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Encyclopedia of Agriculture and Food Systems, Second Edition addresses important issues by examining topics of global agriculture and food systems that are key to understanding the challenges we face. Questions it addresses include: Will we be able to produce enough food to meet the increasing dietary needs and wants of the additional two billion people expected to inhabit our planet by 2050? Will we be able to meet the need for so much more food while simultaneously reducing adverse environmental effects of today’s agriculture practices? Will we be able to produce the additional food using less land and water than we use now? These are among the most important challenges that face our planet in the coming decades. The broad themes of food systems and people, agriculture and the environment, the science of agriculture, agricultural products, and agricultural production systems are covered in more than 200 separate chapters of this work. The book provides information that serves as the foundation for discussion of the food and environment challenges of the world. An international group of highly respected authors addresses these issues from a global perspective and provides the background, references, and linkages for further exploration of each of topics of this comprehensive work. Addresses important challenges of sustainability and efficiency from a global perspective. Takes a detailed look at the important issues affecting the agricultural and food industries today. Full colour throughout.

Integrating Ecology And Poverty Reduction

Author: Jane Carter Ingram
Editor: Springer Science & Business Media
ISBN: 1441906320
Size: 16,82 MB
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In the past, the science of ecology has frequently been excluded from the development agenda for various reasons. Increasingly however there has been a renewed interest in finding more ecologically sustainable means of development that have required a strong foundation in ecological knowledge (for example EcoAgriculture Partnerships, EcoHealth presented at ESA, and EcoNutrition proposed by Deckelbaum et al). Each of these examples has already taken the critical first step at integrating ecological knowledge with agriculture, health and nutrition, respectively. However, this is only the first step; more attention needs to be placed not only on the role that two fields can play towards poverty alleviation, but on the role of a truly integrated, interdisciplinary approach towards development goals that is firmly grounded in ecological understanding. We feel that a critical look at what ecology can and cannot provide to the development agenda, in light of the Millennium Development goals, is timely and crucial. The introduction and the final section of the book will then integrate the lessons and principles outlined in each of the chapters. All chapter authors will be heavily encouraged to focus on how their sub-discipline in ecology impacts overall human well-being and environmental sustainability.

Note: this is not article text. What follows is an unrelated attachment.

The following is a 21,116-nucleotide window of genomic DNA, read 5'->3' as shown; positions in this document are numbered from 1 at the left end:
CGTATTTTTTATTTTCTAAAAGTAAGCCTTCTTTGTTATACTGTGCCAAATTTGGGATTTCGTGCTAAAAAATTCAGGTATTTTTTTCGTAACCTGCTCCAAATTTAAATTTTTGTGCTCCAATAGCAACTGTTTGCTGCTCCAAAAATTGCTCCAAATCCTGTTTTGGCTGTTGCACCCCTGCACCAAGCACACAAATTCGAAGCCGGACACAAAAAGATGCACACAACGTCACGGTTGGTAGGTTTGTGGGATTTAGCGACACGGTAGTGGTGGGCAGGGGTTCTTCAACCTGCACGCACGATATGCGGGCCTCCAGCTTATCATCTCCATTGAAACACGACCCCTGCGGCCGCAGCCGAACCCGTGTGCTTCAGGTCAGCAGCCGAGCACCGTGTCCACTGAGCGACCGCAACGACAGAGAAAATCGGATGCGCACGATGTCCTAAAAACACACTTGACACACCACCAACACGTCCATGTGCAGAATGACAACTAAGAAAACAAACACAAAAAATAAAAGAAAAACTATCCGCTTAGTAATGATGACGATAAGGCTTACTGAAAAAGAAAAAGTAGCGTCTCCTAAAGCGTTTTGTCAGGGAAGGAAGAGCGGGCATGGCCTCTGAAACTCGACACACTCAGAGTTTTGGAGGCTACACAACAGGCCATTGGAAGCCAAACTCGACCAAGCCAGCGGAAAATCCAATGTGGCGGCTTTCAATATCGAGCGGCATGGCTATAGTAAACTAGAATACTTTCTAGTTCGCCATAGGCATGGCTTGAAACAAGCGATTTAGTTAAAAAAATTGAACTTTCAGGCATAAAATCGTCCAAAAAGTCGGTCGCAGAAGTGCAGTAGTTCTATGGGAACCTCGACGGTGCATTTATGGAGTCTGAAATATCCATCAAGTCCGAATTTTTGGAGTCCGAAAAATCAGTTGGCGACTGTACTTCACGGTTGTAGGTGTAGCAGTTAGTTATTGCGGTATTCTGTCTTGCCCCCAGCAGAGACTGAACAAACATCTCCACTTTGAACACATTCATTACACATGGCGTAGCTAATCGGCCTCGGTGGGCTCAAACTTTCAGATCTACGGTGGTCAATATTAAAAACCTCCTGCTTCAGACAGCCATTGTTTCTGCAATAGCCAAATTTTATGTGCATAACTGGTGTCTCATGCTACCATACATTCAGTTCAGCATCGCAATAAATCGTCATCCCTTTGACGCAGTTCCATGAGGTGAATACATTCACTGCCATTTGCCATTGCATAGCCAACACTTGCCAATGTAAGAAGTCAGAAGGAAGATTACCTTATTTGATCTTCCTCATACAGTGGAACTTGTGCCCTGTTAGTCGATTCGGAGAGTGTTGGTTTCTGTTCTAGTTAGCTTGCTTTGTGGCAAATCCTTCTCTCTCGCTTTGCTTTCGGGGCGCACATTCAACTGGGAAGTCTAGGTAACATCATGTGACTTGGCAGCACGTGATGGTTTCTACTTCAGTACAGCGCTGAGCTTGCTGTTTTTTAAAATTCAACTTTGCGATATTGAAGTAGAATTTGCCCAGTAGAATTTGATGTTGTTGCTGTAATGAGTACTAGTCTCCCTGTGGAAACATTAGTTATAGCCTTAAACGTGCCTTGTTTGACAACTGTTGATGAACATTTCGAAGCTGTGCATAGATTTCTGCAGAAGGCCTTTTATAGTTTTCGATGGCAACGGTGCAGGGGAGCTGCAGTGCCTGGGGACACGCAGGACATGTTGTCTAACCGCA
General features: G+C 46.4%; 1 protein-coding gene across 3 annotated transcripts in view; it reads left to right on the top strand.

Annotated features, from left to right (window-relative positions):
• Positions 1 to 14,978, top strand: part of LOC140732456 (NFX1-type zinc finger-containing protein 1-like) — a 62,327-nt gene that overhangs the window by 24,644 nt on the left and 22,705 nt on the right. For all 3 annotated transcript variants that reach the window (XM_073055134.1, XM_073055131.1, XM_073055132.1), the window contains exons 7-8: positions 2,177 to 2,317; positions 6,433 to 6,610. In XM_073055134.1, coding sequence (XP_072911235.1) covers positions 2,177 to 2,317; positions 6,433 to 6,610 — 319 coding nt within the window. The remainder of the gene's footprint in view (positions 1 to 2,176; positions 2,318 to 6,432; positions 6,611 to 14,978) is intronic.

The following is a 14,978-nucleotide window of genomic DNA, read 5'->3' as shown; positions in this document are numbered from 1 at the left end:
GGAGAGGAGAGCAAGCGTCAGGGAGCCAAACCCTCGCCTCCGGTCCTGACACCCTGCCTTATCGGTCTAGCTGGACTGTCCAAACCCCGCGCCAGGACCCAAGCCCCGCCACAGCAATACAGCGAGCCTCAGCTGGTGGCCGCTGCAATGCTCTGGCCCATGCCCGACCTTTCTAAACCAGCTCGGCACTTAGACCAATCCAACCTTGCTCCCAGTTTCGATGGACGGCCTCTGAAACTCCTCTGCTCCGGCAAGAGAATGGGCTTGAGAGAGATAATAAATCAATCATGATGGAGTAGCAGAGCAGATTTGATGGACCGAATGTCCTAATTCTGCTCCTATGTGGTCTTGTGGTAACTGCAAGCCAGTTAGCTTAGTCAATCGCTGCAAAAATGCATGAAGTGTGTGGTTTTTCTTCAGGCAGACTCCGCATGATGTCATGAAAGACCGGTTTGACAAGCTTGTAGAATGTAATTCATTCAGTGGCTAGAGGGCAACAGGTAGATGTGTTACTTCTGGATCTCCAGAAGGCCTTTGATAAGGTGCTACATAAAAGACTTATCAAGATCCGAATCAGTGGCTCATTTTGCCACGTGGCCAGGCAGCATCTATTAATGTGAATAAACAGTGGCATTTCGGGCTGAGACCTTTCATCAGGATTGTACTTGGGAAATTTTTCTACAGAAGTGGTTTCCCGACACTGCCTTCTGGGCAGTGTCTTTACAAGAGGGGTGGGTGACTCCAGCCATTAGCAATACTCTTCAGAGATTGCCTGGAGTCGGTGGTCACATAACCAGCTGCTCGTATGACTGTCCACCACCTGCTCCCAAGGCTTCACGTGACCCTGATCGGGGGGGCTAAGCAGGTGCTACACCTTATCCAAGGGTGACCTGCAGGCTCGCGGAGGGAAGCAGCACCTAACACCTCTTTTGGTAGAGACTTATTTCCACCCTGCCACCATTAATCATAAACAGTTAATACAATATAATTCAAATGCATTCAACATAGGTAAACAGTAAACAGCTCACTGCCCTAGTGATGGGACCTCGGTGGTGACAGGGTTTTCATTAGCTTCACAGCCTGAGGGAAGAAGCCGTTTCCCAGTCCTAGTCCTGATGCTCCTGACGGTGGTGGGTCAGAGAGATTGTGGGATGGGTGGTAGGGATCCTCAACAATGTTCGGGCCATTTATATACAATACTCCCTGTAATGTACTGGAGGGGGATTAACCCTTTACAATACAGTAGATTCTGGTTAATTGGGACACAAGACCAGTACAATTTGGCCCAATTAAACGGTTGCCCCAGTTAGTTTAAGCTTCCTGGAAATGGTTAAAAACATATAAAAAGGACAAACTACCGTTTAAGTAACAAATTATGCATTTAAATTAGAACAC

Agroecological Practices For Sustainable Agriculture Principles Applications And Making The Transition

Author: Wezel Alexander
Editor: World Scientific
ISBN: 178634307X
Size: 11,47 MB
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Good agroecological practices are indispensable for the development of sustainable agriculture. In this book, principles, diversity and applications of agroecological practices for a range of systems are presented, transforming scientific research and participatory knowledge of production into practical application. It illustrates a broad range of research and teaching being used within the farming community to demonstrate best practice and current state-of-play within the field. Agroecological methods used in crop farming, grass-based livestock farming, fish production, and other complex farming systems are discussed. Conclusions are drawn from studies to provide an outlook on future trends of agroecological practices and on policies supporting implementation. Due to emphasis on real-life application, it is relevant not only to students of the agricultural sciences and public policy, but also to researchers, stakeholders and policy makers involved in the development of sustainable agriculture.